Automatic object recognition is an active area of interest for military and commercial applications. In this paper, a
system addressing autonomous recognition of ship types in infrared images is proposed. Firstly, an approach of
segmentation based on detection of salient features of the target with subsequent shadow removing is proposed, as is the
base of the subsequent object recognition. Considering the differences between the shapes of various ships mainly lie in
their superstructures, we then use superstructure moment functions invariant to translation, rotation and scale differences
in input patterns and develop a robust algorithm of obtaining ship superstructure. Subsequently a back-propagation
neural network is used as a classifier in the recognition stage and projection images of simulated three-dimensional ship
models are used as the training sets. Our recognition model was implemented and experimentally validated using both
simulated three-dimensional ship model images and real images derived from video of an AN/AAS-44V Forward
Looking Infrared(FLIR) sensor.
In this paper, we develop a method for the reconstruction of 3D coronary artery based on two perspective projections acquired on a standard single plane angiographic system in the same systole. Our reconstruction is based on the model of generalized cylinders, which are generated by sweeping a two-dimensional cross section along an axis in three-dimensional space. We restrict the cross section to be circular and always perpendicular to the tangent of the axis. Firstly, the vascular centerlines of the X-ray angiography images on both projections are semiautomatically extracted by multiscale vessel tracking using Gabor filters, and the radius of the coronary are also acquired simultaneously. Secondly, the relative geometry of the two projections is determined by the gantry information and 2D matching is realized through the epipolar geometry and the consistency of the vessels. Thirdly, we determine the three-dimensional (3D) coordinates of the identified object points from the image coordinates of the matched points and the calculated imaging system geometry. Finally, we link the consequent cross sections which are processed according to the radius and the direction information to obtain the 3D structure of the artery. The proposed 3D reconstruction method is validated on real data and is shown to perform robustly and accurately in the presence of noise.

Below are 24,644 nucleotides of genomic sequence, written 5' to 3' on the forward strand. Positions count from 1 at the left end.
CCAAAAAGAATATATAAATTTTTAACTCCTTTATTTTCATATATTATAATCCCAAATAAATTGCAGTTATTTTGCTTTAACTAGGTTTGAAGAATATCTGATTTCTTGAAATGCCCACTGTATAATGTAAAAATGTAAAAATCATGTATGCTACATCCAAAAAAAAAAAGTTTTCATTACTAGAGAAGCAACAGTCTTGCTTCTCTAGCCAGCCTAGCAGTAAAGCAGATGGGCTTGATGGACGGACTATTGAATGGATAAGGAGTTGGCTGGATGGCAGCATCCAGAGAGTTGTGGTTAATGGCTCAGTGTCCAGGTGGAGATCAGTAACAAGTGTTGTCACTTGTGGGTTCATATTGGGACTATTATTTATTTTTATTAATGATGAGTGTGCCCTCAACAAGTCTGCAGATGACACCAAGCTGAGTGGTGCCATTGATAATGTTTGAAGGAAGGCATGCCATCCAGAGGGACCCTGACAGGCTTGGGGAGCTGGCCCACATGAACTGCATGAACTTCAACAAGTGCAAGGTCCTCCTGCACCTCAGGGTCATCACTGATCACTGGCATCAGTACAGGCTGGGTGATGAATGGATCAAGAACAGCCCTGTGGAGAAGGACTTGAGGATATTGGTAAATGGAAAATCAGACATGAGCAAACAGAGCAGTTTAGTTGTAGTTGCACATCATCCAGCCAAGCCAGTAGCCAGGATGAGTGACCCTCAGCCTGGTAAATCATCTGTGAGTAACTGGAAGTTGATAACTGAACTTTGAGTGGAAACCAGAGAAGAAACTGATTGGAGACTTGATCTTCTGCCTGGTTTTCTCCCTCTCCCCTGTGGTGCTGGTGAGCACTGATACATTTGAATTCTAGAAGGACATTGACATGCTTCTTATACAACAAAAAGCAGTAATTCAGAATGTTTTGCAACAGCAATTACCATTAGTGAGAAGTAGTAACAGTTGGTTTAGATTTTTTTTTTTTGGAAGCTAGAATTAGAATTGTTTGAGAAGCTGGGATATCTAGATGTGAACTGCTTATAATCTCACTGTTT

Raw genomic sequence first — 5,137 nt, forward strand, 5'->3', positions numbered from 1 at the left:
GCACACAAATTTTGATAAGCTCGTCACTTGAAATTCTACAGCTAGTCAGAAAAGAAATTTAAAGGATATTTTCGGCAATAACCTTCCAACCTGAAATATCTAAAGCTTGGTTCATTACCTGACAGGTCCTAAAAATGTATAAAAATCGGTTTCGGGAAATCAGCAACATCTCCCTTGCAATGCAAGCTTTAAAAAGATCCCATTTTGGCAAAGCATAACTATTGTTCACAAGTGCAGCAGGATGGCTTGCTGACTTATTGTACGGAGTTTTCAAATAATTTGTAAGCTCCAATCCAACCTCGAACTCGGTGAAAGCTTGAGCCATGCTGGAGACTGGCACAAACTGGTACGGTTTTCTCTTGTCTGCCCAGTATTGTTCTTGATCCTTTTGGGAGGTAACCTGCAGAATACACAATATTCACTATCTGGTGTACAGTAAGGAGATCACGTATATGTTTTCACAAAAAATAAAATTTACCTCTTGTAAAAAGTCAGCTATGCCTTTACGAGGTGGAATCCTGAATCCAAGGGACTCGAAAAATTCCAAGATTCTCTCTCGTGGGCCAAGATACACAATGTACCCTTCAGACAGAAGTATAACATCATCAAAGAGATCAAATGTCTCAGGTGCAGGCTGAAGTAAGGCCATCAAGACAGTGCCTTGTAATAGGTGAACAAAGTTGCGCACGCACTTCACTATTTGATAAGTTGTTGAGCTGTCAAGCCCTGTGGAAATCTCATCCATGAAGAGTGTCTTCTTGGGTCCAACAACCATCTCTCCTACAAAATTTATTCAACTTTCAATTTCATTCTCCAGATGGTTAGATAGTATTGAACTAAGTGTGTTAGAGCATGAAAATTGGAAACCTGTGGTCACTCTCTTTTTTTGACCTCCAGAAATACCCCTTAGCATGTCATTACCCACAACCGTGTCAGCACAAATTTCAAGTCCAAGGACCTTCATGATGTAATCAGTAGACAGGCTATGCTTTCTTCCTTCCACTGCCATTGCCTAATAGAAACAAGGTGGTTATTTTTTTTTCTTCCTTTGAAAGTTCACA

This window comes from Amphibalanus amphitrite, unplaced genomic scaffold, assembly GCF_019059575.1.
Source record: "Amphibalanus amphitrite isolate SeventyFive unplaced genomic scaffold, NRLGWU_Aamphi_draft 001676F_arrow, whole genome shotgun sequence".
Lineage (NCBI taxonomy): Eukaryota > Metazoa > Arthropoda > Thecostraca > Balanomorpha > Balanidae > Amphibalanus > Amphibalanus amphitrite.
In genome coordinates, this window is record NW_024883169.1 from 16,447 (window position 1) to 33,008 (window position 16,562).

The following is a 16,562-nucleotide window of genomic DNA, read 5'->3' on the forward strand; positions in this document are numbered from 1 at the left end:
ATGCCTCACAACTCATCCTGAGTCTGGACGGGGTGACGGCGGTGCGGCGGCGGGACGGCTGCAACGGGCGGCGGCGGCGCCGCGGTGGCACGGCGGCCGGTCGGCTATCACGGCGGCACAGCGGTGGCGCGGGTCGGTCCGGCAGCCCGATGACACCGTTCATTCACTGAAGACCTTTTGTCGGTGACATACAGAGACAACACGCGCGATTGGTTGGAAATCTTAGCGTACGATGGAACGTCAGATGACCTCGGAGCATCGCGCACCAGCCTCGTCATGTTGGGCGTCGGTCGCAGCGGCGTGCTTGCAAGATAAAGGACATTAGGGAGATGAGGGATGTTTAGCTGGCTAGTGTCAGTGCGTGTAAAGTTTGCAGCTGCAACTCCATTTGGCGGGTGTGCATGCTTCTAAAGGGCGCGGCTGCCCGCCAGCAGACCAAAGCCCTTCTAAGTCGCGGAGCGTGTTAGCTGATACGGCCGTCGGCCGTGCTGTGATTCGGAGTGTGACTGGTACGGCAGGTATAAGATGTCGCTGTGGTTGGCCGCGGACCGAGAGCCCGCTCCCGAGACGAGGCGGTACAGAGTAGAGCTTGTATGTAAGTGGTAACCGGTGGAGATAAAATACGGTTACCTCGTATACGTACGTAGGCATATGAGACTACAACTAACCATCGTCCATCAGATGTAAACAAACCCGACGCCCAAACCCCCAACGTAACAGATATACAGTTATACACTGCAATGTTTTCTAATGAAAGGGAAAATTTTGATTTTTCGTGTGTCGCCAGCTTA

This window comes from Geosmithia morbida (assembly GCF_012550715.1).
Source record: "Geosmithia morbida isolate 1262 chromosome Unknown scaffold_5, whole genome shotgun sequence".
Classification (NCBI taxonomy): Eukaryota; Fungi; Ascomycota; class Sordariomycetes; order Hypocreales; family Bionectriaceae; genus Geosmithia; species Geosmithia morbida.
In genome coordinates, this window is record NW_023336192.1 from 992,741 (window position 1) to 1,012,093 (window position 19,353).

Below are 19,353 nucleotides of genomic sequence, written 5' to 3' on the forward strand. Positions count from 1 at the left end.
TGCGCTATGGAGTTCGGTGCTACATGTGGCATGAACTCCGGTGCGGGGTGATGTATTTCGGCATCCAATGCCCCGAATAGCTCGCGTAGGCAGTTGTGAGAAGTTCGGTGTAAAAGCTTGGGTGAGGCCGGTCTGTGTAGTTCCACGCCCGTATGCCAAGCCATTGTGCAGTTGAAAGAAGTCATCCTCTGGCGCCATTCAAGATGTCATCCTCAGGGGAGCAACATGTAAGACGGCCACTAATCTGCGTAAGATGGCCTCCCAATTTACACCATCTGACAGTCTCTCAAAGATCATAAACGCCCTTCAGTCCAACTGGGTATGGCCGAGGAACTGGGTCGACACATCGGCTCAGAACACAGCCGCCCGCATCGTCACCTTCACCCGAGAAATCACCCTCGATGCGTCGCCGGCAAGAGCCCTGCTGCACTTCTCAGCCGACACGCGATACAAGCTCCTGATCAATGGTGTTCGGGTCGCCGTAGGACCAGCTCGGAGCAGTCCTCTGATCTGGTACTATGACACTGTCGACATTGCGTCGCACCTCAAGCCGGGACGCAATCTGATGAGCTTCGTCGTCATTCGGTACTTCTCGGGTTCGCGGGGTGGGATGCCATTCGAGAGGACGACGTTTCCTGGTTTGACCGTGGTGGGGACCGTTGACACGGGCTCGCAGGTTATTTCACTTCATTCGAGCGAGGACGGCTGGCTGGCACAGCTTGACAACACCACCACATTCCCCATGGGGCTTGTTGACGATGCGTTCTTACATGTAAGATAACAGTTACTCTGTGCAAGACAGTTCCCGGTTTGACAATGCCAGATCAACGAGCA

In clinical practice, digital subtraction angiography (DSA) is a powerful technique for the visualization of blood vessels in the human body. Blood vessel segmentation is a main problem for 3D vascular reconstruction. In this paper, we propose a new adaptive thresholding method for the segmentation of DSA images. Each pixel of the DSA images is declared to be a vessel/background point with regard to a threshold and a few local characteristic limits depending on some information contained in the pixel neighborhood window. The size of the neighborhood window is set according to a priori knowledge of the diameter of vessels to make sure that each window contains the background definitely. Some experiments on cerebral DSA images are given, which show that our proposed method yields better results than global thresholding methods and some other local thresholding methods do.